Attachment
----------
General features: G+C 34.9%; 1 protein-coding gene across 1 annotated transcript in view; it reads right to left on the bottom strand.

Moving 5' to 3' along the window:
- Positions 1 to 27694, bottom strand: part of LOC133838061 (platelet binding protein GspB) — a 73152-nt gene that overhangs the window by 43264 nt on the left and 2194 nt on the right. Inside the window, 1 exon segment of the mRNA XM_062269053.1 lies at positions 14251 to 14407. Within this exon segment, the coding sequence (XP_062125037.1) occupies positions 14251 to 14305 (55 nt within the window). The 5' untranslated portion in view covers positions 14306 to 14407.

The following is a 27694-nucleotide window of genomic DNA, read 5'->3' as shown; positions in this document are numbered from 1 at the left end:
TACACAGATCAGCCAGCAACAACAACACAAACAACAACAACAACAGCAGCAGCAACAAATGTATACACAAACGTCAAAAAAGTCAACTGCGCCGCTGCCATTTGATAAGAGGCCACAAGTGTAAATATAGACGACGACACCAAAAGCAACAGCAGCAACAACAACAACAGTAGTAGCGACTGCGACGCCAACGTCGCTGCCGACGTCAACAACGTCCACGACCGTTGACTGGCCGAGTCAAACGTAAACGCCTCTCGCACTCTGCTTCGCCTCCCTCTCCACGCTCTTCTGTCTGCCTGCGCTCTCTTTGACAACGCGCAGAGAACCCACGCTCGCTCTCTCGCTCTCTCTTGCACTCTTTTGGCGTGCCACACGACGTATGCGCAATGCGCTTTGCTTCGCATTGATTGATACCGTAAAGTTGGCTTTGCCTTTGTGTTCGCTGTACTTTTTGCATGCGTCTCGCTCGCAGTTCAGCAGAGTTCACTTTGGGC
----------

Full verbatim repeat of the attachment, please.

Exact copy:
General features: G+C 34.9%; 1 protein-coding gene across 1 annotated transcript in view; it reads right to left on the bottom strand.

Moving 5' to 3' along the window:
- Positions 1 to 27694, bottom strand: part of LOC133838061 (platelet binding protein GspB) — a 73152-nt gene that overhangs the window by 43264 nt on the left and 2194 nt on the right. Inside the window, 1 exon segment of the mRNA XM_062269053.1 lies at positions 14251 to 14407. Within this exon segment, the coding sequence (XP_062125037.1) occupies positions 14251 to 14305 (55 nt within the window). The 5' untranslated portion in view covers positions 14306 to 14407.

The following is a 27694-nucleotide window of genomic DNA, read 5'->3' as shown; positions in this document are numbered from 1 at the left end:
TACACAGATCAGCCAGCAACAACAACACAAACAACAACAACAACAGCAGCAGCAACAAATGTATACACAAACGTCAAAAAAGTCAACTGCGCCGCTGCCATTTGATAAGAGGCCACAAGTGTAAATATAGACGACGACACCAAAAGCAACAGCAGCAACAACAACAACAGTAGTAGCGACTGCGACGCCAACGTCGCTGCCGACGTCAACAACGTCCACGACCGTTGACTGGCCGAGTCAAACGTAAACGCCTCTCGCACTCTGCTTCGCCTCCCTCTCCACGCTCTTCTGTCTGCCTGCGCTCTCTTTGACAACGCGCAGAGAACCCACGCTCGCTCTCTCGCTCTCTCTTGCACTCTTTTGGCGTGCCACACGACGTATGCGCAATGCGCTTTGCTTCGCATTGATTGATACCGTAAAGTTGGCTTTGCCTTTGTGTTCGCTGTACTTTTTGCATGCGTCTCGCTCGCAGTTCAGCAGAGTTCACTTTGGGC